I can say that even with motion rollers, intervals will be tough. I can stand easily enough and go medium-hard but it's really more for stretching than all out effort like intervals require. I love my rollers and use them more than my stationary but between resistance and stability have realized that if you're going to have to spend a lot of time indoors it's nice to have both types. If I couldn't have both I'd only do rollers though!
1+
Standing can be achieved, and also I believe it is easy with good core strength.
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Old 01-17-14, 12:15 PM
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Tacx Galaxia style rollers allow you get to out of the saddle, for extra resistance you might be able to add a Minoura Mag Coversion kit.

http://www.youtube.com/watch?v=SEYijdzW8yY

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Old 01-17-14, 12:28 PM
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Originally Posted by pdedes View Post
I can stand on rollers, but I can't do 1200-1400 watt jumps on them.
I can. Like I said, it takes practice.
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Old 01-17-14, 12:34 PM
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I can stand on my resistance rollers, but I can't sprint hard. I've been using them at least once a week for 15 years, so I don't think I'm going to get much better. Having roller bumpers would add peace of mind for sure. Still, real sprint training has to be done on the road. It's not the same either on rollers or trainer because you don't have the mass to accelerate or the momentum once you're on top of the gear. Different energy expenditure pattern and feel. Plus the rocking makes a trainer NA as has already been mentioned. That said, it is good to practice standing and going up and down on the rollers. I can do intervals up to VO2max fine on my rollers, just can't really sprint.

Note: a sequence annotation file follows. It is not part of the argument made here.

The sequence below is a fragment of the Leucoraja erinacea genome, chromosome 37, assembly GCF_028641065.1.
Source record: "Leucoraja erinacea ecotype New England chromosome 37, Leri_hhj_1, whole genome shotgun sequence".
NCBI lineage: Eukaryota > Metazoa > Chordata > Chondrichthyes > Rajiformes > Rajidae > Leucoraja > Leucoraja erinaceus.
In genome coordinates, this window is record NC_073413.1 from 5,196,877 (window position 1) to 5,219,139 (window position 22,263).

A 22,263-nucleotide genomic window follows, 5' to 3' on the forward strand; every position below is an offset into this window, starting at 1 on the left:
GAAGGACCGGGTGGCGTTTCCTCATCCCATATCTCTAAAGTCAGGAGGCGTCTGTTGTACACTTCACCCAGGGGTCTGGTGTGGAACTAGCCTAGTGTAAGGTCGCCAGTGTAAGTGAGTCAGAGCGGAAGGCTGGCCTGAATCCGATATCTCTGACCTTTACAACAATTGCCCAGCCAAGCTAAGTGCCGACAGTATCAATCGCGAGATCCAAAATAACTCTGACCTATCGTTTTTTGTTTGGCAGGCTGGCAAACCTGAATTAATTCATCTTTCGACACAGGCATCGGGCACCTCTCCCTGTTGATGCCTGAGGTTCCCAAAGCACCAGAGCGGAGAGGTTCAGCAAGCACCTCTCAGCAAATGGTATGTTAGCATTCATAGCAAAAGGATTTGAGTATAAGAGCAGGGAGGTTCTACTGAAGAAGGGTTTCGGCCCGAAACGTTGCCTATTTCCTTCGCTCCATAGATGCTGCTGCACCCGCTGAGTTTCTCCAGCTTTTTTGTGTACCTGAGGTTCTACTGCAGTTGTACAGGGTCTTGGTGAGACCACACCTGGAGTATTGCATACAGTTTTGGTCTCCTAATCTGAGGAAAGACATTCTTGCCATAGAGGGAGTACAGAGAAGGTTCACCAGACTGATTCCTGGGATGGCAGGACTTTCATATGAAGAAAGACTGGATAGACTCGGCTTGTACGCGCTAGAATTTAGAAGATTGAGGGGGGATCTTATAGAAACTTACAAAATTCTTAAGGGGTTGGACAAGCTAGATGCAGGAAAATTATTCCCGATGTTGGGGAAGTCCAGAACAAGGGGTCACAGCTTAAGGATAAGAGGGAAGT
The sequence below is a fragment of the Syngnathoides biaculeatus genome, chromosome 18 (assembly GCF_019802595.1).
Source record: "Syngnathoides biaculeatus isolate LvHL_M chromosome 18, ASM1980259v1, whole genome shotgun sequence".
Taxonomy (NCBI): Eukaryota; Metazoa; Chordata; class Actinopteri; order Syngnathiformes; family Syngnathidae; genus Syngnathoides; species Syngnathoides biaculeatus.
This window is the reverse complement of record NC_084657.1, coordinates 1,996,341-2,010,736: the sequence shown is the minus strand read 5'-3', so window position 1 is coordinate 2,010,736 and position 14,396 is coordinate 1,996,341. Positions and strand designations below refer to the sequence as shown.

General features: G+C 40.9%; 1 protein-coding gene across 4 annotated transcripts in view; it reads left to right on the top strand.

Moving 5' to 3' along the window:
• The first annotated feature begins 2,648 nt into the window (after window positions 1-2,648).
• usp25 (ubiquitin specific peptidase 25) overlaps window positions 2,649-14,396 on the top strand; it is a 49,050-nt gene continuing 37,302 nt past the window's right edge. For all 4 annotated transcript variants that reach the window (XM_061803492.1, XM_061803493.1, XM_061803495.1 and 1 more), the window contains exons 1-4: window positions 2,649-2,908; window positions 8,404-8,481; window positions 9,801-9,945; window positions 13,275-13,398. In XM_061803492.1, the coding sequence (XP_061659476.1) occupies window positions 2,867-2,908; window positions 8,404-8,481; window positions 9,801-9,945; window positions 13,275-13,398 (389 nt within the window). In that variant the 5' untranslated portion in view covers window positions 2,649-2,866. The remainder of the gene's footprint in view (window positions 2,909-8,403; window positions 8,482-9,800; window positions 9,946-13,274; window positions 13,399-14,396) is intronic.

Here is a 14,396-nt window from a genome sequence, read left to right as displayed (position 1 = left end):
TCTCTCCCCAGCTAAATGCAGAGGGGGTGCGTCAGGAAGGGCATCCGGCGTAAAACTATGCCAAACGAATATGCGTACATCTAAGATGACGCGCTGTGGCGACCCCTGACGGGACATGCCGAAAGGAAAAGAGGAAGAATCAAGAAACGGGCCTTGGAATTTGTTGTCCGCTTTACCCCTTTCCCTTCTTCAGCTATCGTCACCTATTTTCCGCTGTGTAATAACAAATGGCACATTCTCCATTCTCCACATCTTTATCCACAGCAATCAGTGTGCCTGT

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Old 01-19-14, 09:48 AM
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Today I tried rollers while watching TV and surprisingly it seemed I did better when I was distracted. During the commercials I was even able to do intervals at 80-85% of Heartrate Max while seated. It is tempting to put bumpers on the rollers and wheels on the roller frame since I have all the stuff to do it. However, this spring I want to start riding in a paceline and being able to "hold a line" is critical skill for doing this safely. I was told rollers is one of the best ways to learn this skill. So for now I guess it is more important thatI learn bike handling skills than hit the really hard intervals on the rollers.
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Old 01-19-14, 03:04 PM
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Originally Posted by hazben1 View Post
Bart J, not sure if I am ready to build the motion rollers just yet but, am curious what type wheels did you mount on the roller frame. Also what are you using for the "bumper" wheels? Could you maybe post some close-up pictures of your setup?
Has! Here are two shots. As I mentioned, the roller wheels are skateboard wheels. The other wheels are from the hardware store. I used longer screws with sleeves to raise them up the wheels.
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Old 01-19-14, 04:23 PM
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Things you can do on a trainer...


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Old 01-21-14, 05:32 AM
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BartJ, thanks for the additional photos and info. I suspect I could probably mount the wheels on the legs of the roller frame. The bumpers I could use a piece of angle iron bolted through the prexisting holes in the frame. For now, I will leave it as is but, will keep this in the back of my mind.
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Old 01-21-14, 06:28 AM
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I always enjoy watching roller videos. When someone can bunny hop off the rollers, track stand and then hop back on... now that would be impressive!
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Old 01-21-14, 02:15 PM
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Originally Posted by hazben1 View Post
BartJ, thanks for the additional photos and info. I suspect I could probably mount the wheels on the legs of the roller frame. The bumpers I could use a piece of angle iron bolted through the prexisting holes in the frame. For now, I will leave it as is but, will keep this in the back of my mind.
Your mention of angle iron gives me an idea. I have a ittle bit of flex in that aluminum stock I used for the wheel brackets. You can see how the wheel is worn on the inside in the picture. I may switch those out with some angle iron. That would give me a whole lot more suport and should eliminate any flex.